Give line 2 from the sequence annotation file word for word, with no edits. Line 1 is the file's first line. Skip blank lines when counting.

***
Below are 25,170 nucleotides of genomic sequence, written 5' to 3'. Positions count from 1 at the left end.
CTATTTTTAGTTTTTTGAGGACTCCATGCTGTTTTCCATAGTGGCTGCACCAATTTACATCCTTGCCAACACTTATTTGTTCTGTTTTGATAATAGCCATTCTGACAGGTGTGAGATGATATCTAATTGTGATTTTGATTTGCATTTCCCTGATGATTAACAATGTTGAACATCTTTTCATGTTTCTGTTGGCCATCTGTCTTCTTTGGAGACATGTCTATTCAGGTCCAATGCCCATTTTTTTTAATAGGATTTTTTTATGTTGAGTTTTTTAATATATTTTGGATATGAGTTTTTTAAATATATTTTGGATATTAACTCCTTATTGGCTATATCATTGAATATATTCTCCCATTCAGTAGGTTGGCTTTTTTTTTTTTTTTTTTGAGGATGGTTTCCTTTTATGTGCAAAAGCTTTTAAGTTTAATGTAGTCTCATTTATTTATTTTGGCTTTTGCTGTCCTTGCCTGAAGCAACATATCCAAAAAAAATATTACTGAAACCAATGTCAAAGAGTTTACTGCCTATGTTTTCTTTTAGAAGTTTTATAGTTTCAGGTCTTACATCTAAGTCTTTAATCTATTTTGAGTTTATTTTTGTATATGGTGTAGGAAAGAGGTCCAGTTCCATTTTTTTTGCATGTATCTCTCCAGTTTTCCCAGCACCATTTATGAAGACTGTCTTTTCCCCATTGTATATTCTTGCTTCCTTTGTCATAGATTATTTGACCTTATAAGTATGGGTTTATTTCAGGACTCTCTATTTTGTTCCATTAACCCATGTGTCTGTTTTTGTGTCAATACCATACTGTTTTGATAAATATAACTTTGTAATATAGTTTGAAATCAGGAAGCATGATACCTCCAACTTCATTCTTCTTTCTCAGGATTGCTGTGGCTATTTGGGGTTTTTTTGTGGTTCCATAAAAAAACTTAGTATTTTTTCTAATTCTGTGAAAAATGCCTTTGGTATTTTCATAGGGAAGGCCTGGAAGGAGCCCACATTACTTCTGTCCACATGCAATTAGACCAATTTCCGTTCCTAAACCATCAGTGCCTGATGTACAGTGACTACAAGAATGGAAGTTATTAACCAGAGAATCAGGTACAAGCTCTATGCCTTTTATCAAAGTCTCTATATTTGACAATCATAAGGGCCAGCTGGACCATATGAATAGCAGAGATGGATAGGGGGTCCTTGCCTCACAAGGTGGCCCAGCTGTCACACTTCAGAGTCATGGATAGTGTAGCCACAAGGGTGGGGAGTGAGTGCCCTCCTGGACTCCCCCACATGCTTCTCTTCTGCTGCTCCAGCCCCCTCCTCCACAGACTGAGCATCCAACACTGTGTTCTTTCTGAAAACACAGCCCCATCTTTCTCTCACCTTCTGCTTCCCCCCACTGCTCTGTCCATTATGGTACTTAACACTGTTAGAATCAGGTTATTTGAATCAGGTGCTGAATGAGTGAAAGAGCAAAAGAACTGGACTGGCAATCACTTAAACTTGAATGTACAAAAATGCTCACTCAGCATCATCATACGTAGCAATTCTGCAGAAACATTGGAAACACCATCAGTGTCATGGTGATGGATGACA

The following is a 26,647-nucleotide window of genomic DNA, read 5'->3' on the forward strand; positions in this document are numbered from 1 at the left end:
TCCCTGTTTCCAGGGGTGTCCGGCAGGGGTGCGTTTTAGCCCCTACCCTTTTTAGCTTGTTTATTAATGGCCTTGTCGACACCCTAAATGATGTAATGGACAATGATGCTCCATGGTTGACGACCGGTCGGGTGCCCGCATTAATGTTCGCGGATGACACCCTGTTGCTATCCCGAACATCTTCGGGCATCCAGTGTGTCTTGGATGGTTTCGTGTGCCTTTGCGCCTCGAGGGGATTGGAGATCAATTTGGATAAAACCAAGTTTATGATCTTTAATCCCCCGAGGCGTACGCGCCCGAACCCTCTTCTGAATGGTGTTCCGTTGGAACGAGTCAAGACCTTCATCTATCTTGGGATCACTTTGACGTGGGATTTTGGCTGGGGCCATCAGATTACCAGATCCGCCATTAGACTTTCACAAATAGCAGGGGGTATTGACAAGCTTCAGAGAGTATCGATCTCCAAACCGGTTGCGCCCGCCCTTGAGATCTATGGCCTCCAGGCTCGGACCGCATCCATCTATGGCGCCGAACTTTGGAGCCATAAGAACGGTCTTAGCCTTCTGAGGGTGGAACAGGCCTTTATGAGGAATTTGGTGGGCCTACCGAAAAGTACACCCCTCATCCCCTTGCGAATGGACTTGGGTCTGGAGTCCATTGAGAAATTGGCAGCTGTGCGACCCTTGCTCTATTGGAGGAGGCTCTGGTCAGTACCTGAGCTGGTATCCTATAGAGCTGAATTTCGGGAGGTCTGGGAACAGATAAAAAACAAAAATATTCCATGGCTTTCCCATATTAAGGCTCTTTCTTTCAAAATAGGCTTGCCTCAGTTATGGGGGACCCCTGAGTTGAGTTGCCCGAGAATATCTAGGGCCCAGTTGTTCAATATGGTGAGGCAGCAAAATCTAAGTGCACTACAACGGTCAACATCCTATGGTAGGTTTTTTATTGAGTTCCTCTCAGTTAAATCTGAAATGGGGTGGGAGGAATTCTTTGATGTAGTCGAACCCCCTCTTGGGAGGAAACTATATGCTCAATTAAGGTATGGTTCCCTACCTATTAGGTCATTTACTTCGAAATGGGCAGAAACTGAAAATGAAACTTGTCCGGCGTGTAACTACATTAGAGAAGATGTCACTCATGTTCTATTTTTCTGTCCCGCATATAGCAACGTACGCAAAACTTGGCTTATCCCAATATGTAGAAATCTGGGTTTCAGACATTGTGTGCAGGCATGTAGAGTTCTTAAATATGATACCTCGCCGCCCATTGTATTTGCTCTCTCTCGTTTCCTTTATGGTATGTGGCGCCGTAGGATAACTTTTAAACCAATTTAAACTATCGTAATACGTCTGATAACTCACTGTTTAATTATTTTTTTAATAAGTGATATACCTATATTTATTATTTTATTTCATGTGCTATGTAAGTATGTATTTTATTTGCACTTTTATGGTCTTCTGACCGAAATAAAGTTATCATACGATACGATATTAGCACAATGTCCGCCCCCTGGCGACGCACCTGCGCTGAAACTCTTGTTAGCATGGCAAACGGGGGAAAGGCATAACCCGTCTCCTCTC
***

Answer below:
CTATTTTTAGTTTTTTGAGGACTCCATGCTGTTTTCCATAGTGGCTGCACCAATTTACATCCTTGCCAACACTTATTTGTTCTGTTTTGATAATAGCCATTCTGACAGGTGTGAGATGATATCTAATTGTGATTTTGATTTGCATTTCCCTGATGATTAACAATGTTGAACATCTTTTCATGTTTCTGTTGGCCATCTGTCTTCTTTGGAGACATGTCTATTCAGGTCCAATGCCCATTTTTTTTAATAGGATTTTTTTATGTTGAGTTTTTTAATATATTTTGGATATGAGTTTTTTAAATATATTTTGGATATTAACTCCTTATTGGCTATATCATTGAATATATTCTCCCATTCAGTAGGTTGGCTTTTTTTTTTTTTTTTTTGAGGATGGTTTCCTTTTATGTGCAAAAGCTTTTAAGTTTAATGTAGTCTCATTTATTTATTTTGGCTTTTGCTGTCCTTGCCTGAAGCAACATATCCAAAAAAAATATTACTGAAACCAATGTCAAAGAGTTTACTGCCTATGTTTTCTTTTAGAAGTTTTATAGTTTCAGGTCTTACATCTAAGTCTTTAATCTATTTTGAGTTTATTTTTGTATATGGTGTAGGAAAGAGGTCCAGTTCCATTTTTTTTGCATGTATCTCTCCAGTTTTCCCAGCACCATTTATGAAGACTGTCTTTTCCCCATTGTATATTCTTGCTTCCTTTGTCATAGATTATTTGACCTTATAAGTATGGGTTTATTTCAGGACTCTCTATTTTGTTCCATTAACCCATGTGTCTGTTTTTGTGTCAATACCATACTGTTTTGATAAATATAACTTTGTAATATAGTTTGAAATCAGGAAGCATGATACCTCCAACTTCATTCTTCTTTCTCAGGATTGCTGTGGCTATTTGGGGTTTTTTTGTGGTTCCATAAAAAAACTTAGTATTTTTTCTAATTCTGTGAAAAATGCCTTTGGTATTTTCATAGGGAAGGCCTGGAAGGAGCCCACATTACTTCTGTCCACATGCAATTAGACCAATTTCCGTTCCTAAACCATCAGTGCCTGATGTACAGTGACTACAAGAATGGAAGTTATTAACCAGAGAATCAGGTACAAGCTCTATGCCTTTTATCAAAGTCTCTATATTTGACAATCATAAGGGCCAGCTGGACCATATGAATAGCAGAGATGGATAGGGGGTCCTTGCCTCACAAGGTGGCCCAGCTGTCACACTTCAGAGTCATGGATAGTGTAGCCACAAGGGTGGGGAGTGAGTGCCCTCCTGGACTCCCCCACATGCTTCTCTTCTGCTGCTCCAGCCCCCTCCTCCACAGACTGAGCATCCAACACTGTGTTCTTTCTGAAAACACAGCCCCATCTTTCTCTCACCTTCTGCTTCCCCCCACTGCTCTGTCCATTATGGTACTTAACACTGTTAGAATCAGGTTATTTGAATCAGGTGCTGAATGAGTGAAAGAGCAAAAGAACTGGACTGGCAATCACTTAAACTTGAATGTACAAAAATGCTCACTCAGCATCATCATACGTAGCAATTCTGCAGAAACATTGGAAACACCATCAGTGTCATGGTGATGGATGACA